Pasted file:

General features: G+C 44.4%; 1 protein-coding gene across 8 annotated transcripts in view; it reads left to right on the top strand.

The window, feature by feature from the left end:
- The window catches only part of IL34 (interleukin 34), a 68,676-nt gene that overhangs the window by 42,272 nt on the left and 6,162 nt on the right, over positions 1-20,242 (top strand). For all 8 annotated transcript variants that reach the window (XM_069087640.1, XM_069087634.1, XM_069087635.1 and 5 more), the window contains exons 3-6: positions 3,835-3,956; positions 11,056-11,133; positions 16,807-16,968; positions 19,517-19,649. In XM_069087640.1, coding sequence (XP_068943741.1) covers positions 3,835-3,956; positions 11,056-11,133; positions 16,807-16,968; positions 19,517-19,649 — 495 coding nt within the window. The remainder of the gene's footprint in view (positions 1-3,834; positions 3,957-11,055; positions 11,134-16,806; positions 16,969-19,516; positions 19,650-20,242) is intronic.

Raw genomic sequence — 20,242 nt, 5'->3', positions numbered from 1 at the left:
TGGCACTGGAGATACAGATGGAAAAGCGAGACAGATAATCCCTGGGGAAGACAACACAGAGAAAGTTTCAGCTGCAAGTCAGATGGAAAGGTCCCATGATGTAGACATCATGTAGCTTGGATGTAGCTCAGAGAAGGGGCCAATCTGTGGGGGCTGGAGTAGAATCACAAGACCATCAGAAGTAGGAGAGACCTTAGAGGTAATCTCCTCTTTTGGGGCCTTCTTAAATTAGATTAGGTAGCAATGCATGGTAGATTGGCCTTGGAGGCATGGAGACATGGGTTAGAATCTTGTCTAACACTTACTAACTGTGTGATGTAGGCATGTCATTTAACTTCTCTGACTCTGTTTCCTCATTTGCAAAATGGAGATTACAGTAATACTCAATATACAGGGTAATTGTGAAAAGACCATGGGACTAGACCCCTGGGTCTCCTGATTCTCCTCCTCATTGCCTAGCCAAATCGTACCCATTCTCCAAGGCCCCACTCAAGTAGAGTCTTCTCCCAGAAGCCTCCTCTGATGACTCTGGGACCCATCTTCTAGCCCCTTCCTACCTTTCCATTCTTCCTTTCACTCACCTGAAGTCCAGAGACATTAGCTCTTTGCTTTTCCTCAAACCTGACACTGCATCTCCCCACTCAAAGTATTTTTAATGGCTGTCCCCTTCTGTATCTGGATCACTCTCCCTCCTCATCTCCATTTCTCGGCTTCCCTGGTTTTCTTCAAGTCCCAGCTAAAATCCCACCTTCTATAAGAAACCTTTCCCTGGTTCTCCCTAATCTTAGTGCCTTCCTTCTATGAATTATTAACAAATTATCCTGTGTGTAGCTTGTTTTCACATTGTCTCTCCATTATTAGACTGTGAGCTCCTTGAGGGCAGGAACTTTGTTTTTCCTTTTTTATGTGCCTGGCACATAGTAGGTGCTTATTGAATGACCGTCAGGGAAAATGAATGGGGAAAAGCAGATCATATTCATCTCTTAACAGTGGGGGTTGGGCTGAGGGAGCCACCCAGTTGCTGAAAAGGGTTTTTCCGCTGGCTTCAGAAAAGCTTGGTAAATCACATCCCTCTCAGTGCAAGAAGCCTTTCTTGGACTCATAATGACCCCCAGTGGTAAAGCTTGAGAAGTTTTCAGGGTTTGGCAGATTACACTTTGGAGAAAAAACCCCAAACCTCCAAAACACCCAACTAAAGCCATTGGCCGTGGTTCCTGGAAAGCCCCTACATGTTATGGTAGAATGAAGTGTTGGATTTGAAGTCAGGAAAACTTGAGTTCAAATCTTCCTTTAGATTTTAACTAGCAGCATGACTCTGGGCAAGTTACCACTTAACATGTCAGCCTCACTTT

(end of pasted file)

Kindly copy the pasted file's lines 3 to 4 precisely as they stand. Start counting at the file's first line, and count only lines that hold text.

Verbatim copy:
- The window catches only part of IL34 (interleukin 34), a 68,676-nt gene that overhangs the window by 42,272 nt on the left and 6,162 nt on the right, over positions 1-20,242 (top strand). For all 8 annotated transcript variants that reach the window (XM_069087640.1, XM_069087634.1, XM_069087635.1 and 5 more), the window contains exons 3-6: positions 3,835-3,956; positions 11,056-11,133; positions 16,807-16,968; positions 19,517-19,649. In XM_069087640.1, coding sequence (XP_068943741.1) covers positions 3,835-3,956; positions 11,056-11,133; positions 16,807-16,968; positions 19,517-19,649 — 495 coding nt within the window. The remainder of the gene's footprint in view (positions 1-3,834; positions 3,957-11,055; positions 11,134-16,806; positions 16,969-19,516; positions 19,650-20,242) is intronic.

Raw genomic sequence — 20,242 nt, 5'->3', positions numbered from 1 at the left: